The Plague of Doves: A Novel

Front Cover
Harper Collins, Apr 29, 2008 - Fiction - 320 pages
48 Reviews

Louise Erdrich's mesmerizing new novel, her first in almost three years, centers on a compelling mystery. The unsolved murder of a farm family haunts the small, white, off-reservation town of Pluto, North Dakota. The vengeance exacted for this crime and the subsequent distortions of truth transform the lives of Ojibwe living on the nearby reservation and shape the passions of both communities for the next generation. The descendants of Ojibwe and white intermarry, their lives intertwine; only the youngest generation, of mixed blood, remains unaware of the role the past continues to play in their lives.

Evelina Harp is a witty, ambitious young girl, part Ojibwe, part white, who is prone to falling hopelessly in love. Mooshum, Evelina's grandfather, is a seductive storyteller, a repository of family and tribal history with an all-too-intimate knowledge of the violent past. Nobody understands the weight of historical injustice better than Judge Antone Bazil Coutts, a thoughtful mixed blood who witnesses the lives of those who appear before him, and whose own love life reflects the entire history of the territory. In distinct and winning voices, Erdrich's narrators unravel the stories of different generations and families in this corner of North Dakota. Bound by love, torn by history, the two communities' collective stories finally come together in a wrenching truth revealed in the novel's final pages.

The Plague of Doves is one of the major achievements of Louise Erdrich's considerable oeuvre, a quintessentially American story and the most complex and original of her books.

 

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The writing is beautiful. - Goodreads
The writing was rich and poetic. - Goodreads
... what amazing writing. - Goodreads

LibraryThing Review

User Review  - kidzdoc - LibraryThing

This semi-autobiographical, semi-historical novel is set in the fictional town of Pluto, North Dakota, which sits on the edge of a Native American reservation and is dying a slow death due to its ... Read full review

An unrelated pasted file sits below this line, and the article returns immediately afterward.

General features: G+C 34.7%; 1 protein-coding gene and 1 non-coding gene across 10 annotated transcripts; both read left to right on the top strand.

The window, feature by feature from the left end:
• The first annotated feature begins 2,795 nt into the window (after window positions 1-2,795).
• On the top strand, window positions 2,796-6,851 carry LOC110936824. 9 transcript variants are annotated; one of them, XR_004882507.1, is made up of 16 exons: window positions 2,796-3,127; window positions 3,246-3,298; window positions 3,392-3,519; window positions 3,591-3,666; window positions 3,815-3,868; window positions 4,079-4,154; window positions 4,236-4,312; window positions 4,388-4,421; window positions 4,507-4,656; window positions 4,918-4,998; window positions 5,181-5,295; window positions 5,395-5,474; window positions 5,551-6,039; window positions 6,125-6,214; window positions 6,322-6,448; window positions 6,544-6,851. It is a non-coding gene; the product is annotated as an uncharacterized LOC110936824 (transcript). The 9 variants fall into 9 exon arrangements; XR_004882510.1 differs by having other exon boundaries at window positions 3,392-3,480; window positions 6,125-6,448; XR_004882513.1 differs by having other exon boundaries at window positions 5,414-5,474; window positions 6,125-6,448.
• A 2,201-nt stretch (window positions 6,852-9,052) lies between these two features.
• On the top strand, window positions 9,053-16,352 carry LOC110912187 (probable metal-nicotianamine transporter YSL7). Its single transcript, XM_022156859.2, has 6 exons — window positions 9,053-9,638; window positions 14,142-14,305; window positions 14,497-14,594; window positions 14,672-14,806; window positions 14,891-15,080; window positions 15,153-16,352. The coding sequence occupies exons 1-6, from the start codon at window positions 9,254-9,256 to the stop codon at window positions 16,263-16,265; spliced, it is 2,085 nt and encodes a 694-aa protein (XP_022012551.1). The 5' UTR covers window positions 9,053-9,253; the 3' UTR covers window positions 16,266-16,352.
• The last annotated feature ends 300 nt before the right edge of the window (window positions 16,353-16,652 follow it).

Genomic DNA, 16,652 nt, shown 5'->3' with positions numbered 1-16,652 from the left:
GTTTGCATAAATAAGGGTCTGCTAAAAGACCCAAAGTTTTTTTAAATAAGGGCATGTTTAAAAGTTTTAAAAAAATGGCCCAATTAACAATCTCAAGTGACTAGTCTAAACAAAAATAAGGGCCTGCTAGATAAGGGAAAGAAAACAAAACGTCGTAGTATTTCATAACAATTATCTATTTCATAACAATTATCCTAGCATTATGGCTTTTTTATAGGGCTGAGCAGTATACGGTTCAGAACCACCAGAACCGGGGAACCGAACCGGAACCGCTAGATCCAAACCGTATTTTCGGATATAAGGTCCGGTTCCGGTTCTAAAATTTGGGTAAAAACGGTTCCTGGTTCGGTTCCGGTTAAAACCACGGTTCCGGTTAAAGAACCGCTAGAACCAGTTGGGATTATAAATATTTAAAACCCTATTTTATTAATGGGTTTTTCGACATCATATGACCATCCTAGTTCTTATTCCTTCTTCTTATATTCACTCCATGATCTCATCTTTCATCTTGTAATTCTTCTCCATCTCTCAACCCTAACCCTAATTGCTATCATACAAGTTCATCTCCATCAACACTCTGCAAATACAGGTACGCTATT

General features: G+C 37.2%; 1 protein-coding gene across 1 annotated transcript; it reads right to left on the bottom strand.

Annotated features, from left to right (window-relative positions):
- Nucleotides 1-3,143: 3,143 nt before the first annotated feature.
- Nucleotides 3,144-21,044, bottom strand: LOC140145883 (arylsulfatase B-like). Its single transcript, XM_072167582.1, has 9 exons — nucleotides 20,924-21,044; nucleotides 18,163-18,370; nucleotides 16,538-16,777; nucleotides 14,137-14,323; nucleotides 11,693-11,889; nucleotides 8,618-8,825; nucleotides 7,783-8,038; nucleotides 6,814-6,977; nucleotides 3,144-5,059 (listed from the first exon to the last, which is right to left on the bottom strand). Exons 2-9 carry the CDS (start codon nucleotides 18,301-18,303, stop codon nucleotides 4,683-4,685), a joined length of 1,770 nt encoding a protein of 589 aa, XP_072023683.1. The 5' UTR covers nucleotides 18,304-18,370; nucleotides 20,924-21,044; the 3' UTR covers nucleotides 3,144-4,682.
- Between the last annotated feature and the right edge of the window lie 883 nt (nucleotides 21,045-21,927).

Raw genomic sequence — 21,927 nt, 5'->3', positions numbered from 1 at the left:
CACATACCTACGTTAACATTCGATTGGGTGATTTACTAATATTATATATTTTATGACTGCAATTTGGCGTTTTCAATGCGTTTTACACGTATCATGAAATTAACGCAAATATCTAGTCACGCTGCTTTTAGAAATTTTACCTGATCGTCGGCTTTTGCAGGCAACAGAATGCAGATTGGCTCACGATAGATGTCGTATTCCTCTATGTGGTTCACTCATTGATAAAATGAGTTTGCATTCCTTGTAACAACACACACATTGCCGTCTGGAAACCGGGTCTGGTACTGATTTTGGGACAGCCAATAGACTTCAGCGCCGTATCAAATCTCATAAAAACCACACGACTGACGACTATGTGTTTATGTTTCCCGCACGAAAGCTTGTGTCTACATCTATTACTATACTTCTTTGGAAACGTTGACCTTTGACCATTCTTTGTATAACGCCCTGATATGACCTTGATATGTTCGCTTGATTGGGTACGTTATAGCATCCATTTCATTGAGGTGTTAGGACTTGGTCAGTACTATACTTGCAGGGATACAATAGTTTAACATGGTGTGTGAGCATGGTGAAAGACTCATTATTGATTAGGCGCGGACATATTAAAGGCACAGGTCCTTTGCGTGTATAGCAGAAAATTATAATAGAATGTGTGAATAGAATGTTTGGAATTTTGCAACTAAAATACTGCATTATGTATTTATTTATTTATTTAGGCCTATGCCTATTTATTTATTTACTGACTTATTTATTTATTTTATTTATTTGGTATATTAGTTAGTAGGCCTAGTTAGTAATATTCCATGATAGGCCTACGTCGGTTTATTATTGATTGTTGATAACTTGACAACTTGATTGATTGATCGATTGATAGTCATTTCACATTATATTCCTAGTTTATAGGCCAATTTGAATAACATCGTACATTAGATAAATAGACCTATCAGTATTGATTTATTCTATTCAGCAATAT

LibraryThing Review

User Review  - William345 - LibraryThing

Extraordinary. Erdrich uses a succession of first-person narrators that dovetail with each other beautifully, la Faulkner's The Hamlet. Each voice has its idiosyncrasies and slightly different ... Read full review

Contents

Section 1
1
Section 2
5
Section 3
21
Section 4
43
Section 5
54
Section 6
80
Section 7
89
Section 8
96
Section 13
158
Section 14
183
Section 15
195
Section 16
221
Section 17
255
Section 18
267
Section 19
271
Section 20
274

Section 9
114
Section 10
118
Section 11
137
Section 12
147
Section 21
295
Section 22
313
Copyright

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About the author (2008)

Louise Erdrich lives with her family in Minnesota and is the owner of Birchbark Books, an independent bookstore. Ms. Erdrich is a member of the Turtle Mountain Band of Chippewa, and this story—which will, in the end, span one hundred years in the life of an Ojibwe woman—was inspired when Ms. Erdrich and her mother, Rita Gourneau Erdrich, were researching their own family history. Chickadee begins a new part of the story that started with The Birchbark House, a National Book Award finalist; The Game of Silence, winner of the Scott O'Dell Award for Historical Fiction; and the acclaimed The Porcupine Year.

Ms. Erdrich is also the bestselling author of many critically acclaimed novels for adults, including the Pulitzer Prize finalist The Plague of Doves and National Book Award finalist The Last Report on the Miracles at Little No Horse. She is also the author of the picture book Grandmother's Pigeon, illustrated by Jim LaMarche.

Bibliographic information